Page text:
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Dengue Fever? Do Not Panic! | Home Remedies for Dengue

Published on Sep 28, 2017 and last reviewed on Jan 18, 2022   -  4 min read


The monsoon season in tropical countries has brought back the next outbreak of dengue, creating fear and panic in people's minds. Read the article to know more.

Dengue Fever? Do Not Panic! | Home Remedies for Dengue

What Is Dengue Fever?

Dengue fever is a mosquito-borne disease seen in tropical or subtropical areas. It is caused by a virus that belongs to the arbovirus group. Some of the common questions and answers about Dengue Fever are explained here.

The mosquito will get infected by biting a person with a dengue virus. This virus is transmitted to humans by the bite of this infected Aedes mosquito (also called the tiger mosquito) which grows in a freshwater habitat close to human dwellings. So, it is not surprising that 'dengue fear' surpasses all the other panic syndromes. Within a few days, the person starts experiencing severe headaches, backaches, and body aches. There may also be joint pains along with a high-grade fever and a typical rash. Dengue is a dehydrating fever with no known cure yet. Dengue, when it causes severe symptoms, is called dengue hemorrhagic fever.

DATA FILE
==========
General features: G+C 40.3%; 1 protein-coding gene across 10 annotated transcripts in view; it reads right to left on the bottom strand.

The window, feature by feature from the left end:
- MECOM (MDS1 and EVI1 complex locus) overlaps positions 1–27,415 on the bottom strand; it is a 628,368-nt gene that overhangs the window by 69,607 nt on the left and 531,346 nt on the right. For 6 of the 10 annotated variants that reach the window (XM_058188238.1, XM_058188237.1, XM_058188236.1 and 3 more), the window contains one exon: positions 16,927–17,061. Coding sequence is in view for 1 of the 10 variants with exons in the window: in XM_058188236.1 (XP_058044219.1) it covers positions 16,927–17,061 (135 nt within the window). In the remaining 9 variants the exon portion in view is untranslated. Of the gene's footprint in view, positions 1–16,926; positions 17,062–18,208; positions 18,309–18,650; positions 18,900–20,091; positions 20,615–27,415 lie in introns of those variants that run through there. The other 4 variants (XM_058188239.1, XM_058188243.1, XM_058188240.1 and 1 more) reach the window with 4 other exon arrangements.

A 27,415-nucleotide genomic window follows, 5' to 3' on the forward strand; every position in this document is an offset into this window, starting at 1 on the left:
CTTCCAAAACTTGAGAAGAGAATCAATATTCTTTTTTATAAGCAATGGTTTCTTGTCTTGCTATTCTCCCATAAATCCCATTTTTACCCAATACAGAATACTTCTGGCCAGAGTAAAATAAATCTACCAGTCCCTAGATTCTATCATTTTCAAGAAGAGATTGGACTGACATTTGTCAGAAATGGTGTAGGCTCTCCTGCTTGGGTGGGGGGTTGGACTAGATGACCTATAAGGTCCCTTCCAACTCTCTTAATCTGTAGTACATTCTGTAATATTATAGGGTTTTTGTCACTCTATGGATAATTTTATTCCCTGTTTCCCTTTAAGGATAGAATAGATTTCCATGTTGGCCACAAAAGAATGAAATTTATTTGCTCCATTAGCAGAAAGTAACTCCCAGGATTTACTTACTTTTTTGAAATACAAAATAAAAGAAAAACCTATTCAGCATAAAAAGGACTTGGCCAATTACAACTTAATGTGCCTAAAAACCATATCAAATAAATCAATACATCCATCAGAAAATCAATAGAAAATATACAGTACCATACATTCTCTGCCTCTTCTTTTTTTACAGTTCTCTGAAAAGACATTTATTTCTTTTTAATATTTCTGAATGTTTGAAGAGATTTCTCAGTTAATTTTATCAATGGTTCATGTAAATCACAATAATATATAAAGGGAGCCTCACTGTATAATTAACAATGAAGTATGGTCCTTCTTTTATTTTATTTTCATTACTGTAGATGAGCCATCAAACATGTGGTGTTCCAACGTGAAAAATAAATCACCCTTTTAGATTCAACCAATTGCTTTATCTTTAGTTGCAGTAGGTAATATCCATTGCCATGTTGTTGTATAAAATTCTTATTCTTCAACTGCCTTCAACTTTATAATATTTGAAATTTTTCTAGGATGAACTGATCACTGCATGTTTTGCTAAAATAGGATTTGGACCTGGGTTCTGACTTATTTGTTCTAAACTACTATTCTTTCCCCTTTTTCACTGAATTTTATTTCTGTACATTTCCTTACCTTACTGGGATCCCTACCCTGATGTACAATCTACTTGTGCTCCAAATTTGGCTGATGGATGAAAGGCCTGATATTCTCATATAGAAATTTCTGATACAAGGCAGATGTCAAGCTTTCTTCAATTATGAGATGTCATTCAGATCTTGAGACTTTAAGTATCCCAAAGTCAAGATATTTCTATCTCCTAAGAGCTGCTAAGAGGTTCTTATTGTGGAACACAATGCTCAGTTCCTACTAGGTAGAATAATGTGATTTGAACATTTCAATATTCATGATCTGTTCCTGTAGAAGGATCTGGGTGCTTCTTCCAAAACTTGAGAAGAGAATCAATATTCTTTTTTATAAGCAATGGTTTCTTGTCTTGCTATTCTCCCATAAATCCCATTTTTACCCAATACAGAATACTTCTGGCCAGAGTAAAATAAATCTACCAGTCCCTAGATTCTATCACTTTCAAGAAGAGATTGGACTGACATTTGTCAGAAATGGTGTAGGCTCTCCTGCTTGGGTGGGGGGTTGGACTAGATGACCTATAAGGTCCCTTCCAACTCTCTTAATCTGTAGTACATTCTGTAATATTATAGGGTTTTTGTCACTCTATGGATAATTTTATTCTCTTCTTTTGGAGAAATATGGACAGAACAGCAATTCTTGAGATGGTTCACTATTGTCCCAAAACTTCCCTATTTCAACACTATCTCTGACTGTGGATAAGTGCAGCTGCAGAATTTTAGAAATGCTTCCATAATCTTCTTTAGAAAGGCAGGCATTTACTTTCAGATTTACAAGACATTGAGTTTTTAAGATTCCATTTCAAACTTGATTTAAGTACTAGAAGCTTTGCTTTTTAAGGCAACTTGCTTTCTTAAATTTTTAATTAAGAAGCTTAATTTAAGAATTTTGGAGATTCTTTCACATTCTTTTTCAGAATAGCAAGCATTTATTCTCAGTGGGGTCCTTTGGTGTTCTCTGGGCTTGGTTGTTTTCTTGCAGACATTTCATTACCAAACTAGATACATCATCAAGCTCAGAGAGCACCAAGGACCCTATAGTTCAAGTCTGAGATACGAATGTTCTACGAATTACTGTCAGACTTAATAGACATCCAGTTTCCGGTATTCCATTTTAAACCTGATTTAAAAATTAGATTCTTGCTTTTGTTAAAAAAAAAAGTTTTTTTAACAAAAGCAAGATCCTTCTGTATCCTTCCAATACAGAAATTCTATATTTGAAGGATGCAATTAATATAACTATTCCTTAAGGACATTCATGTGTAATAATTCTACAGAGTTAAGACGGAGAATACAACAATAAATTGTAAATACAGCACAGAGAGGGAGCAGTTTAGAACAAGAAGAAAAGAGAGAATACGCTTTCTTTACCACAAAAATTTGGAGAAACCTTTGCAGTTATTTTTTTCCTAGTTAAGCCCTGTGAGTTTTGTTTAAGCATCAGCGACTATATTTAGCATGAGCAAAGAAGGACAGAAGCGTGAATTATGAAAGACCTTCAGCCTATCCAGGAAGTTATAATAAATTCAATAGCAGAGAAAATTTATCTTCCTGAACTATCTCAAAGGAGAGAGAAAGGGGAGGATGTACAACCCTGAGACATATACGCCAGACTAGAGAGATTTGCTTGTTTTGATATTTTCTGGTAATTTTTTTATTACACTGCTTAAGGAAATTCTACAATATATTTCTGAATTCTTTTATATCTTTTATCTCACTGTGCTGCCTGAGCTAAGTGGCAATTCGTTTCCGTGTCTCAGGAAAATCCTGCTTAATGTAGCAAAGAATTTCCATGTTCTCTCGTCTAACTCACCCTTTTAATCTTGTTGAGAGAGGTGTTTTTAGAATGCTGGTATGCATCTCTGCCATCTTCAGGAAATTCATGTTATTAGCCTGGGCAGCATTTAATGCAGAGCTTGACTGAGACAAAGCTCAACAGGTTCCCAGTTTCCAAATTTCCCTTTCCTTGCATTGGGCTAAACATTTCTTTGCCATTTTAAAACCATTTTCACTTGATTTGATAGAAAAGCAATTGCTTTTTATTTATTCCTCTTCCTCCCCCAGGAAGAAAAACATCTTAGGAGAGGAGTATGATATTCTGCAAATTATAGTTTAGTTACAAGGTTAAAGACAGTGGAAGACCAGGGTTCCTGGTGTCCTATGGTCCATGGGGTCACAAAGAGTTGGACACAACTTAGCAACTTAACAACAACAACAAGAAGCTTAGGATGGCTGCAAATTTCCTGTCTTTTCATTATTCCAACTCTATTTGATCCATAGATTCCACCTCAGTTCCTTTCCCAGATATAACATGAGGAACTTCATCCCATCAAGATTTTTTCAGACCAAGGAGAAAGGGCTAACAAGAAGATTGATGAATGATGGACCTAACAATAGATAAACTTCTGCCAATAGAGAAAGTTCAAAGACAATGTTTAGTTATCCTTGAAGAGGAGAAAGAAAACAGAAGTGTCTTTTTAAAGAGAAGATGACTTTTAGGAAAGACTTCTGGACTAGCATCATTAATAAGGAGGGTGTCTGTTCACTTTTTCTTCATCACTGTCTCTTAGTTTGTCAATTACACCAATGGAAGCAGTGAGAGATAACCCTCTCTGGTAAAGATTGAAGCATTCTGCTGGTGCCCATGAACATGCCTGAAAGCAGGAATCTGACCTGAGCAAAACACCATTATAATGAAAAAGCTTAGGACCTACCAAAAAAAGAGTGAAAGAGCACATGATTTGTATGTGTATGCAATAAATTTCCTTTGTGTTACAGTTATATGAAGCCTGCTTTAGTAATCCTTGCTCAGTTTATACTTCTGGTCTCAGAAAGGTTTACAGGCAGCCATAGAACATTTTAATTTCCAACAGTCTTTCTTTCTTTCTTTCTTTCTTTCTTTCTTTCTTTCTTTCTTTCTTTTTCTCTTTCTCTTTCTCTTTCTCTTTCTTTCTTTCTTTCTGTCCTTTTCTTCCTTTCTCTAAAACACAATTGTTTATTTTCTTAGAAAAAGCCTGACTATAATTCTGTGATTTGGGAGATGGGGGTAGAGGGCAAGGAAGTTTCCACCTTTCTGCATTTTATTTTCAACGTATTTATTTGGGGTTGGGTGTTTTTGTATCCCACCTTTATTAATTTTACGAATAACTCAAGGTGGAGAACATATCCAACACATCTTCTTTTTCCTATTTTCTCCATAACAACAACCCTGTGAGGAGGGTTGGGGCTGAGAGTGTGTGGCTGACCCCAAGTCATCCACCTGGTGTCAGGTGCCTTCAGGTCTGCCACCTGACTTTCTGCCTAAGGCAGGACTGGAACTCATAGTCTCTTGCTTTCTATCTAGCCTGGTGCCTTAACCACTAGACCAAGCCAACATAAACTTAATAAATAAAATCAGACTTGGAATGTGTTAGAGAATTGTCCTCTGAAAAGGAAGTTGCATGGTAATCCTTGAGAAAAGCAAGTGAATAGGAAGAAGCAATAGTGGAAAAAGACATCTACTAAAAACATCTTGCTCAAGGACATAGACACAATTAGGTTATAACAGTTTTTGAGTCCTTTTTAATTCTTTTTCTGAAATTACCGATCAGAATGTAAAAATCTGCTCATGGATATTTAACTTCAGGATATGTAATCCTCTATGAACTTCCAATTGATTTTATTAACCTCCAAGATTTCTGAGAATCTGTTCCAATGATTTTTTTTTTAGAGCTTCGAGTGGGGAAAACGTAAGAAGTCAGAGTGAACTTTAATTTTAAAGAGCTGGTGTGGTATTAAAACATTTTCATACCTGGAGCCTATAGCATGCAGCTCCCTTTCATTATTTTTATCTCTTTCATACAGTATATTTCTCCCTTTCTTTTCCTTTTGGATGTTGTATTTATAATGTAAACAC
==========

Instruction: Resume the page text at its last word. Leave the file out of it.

The signs and symptoms of more severe dengue may involve:

Is Dengue a Serious Disease?

A vast majority of the public still does not realize the importance of hospitalization during the illness. While dengue by itself is not a dangerous disease, the improper management of the symptoms can be fatal. Supportive medications such as intravenous saline and antipyretics are used along with symptomatic care. Dengue fever may cause severe dehydration, dizziness, giddiness, and even syncopal falls, leading to injuries.

What to Expect in Dengue Fever?

Dengue is a typical biphasic illness with distinct acute and chronic phases. In the acute phase, the fever lasts for a couple of days and subsides. But, the real panic starts after that. The platelet count begins to drop on the fourth day of the illness, with a progressive fall till the seventh day rising again spontaneously after that.